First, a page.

Kinross was $15 when I covered, and it closed at $16.35 on Friday, so well I made a nice profit on the stock, I bought back the options at a cost of $2,634.99, for a loss on the covered write of $1,869.98. This loss is of course mitigated by the fact that the stock increased from $15 to $16.35, so I am up $1.35, or $2,700 on the 2,000 shares I am currently holding. Obviously I would have been smarter not to cover this one, although when we have a few more up days I will probably cover again and milk the time premium.

Goldcorp was $30.29 when I covered for $877.51; I repurchased for $1,622.49, for a loss on the cover of $744.98. Of course the stock has increased to $30.73, so on my 1,000 shares I am up $440, so it’s a net loser. However, I like the stock long term, so I’m holding.

Overall, I made $1,132.53 on the options that expired, and lost $2,614.96 on the calls I repurchased, for a net loss of $1,482.43 on my options strategy. This is mitigated by the stock price increase on the two losers of $3,140, so while I made money, I would have made more by not covering the two winners. (The three option winners also increased slightly during the period; the options expired because they didn’t increase all the way to the strike price, so I profited on the stock price as well).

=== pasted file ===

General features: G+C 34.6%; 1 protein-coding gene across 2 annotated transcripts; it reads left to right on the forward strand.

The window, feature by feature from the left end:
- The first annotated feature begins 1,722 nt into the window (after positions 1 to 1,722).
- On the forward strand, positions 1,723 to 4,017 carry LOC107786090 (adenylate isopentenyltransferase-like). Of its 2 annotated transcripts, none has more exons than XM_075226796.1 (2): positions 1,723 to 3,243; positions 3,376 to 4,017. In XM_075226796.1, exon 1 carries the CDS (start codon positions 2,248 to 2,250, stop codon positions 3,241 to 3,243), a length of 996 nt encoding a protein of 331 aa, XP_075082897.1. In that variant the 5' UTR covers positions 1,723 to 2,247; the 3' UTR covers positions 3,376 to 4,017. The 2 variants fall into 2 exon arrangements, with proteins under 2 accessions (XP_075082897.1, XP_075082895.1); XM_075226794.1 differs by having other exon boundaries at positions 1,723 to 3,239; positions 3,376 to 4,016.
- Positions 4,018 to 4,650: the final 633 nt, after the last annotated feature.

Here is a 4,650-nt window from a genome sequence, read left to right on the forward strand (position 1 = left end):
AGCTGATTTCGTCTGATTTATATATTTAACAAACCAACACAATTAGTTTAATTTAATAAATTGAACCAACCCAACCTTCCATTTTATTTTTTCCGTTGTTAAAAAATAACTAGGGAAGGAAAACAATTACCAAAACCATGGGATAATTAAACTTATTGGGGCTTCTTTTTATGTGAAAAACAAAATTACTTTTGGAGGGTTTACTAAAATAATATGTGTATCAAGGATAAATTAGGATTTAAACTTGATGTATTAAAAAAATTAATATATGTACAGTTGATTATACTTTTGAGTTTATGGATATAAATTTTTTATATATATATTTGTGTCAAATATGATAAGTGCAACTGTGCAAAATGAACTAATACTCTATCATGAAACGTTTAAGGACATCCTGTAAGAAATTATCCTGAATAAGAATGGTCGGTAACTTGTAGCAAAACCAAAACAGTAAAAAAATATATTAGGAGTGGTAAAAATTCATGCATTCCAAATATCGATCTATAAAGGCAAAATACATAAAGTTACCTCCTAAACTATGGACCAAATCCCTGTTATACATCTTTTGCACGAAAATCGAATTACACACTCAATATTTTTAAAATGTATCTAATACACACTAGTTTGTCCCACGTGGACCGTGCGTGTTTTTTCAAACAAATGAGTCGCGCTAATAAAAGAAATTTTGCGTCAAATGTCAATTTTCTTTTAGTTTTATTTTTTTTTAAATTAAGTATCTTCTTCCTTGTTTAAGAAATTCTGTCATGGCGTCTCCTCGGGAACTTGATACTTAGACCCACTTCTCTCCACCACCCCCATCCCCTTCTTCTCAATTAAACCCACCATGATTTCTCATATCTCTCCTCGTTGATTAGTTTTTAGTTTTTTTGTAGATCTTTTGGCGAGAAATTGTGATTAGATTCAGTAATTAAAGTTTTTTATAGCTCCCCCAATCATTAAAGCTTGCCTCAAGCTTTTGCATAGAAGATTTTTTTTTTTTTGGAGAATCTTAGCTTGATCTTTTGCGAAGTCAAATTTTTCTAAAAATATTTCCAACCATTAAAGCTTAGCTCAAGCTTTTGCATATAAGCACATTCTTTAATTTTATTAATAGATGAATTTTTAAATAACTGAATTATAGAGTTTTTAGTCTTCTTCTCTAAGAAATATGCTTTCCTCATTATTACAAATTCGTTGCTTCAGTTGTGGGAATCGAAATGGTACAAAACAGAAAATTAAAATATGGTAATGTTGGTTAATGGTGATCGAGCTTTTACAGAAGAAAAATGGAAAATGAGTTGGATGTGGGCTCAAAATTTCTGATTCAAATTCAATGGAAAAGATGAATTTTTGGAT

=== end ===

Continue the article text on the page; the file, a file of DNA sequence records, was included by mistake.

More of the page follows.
Obviously the flaw in my options strategy has been that I am not taking in much in premium. Pocketing 40 cents is pointless, so I’m not going to cover again unless I can sell out of the money options for a decent premium, which is not easy to do in thinly traded Canadian stocks. This strategy will only make sense once we return to more volatile and hyped-up resource markets, which will increase the time premium.

So, the game plan for this week is to keep buying; I like the drop on Friday, and plan to profit from it over the weeks ahead.

As always, thanks for reading, and please continue to share your thoughts on the Buy High Sell Higher Forum.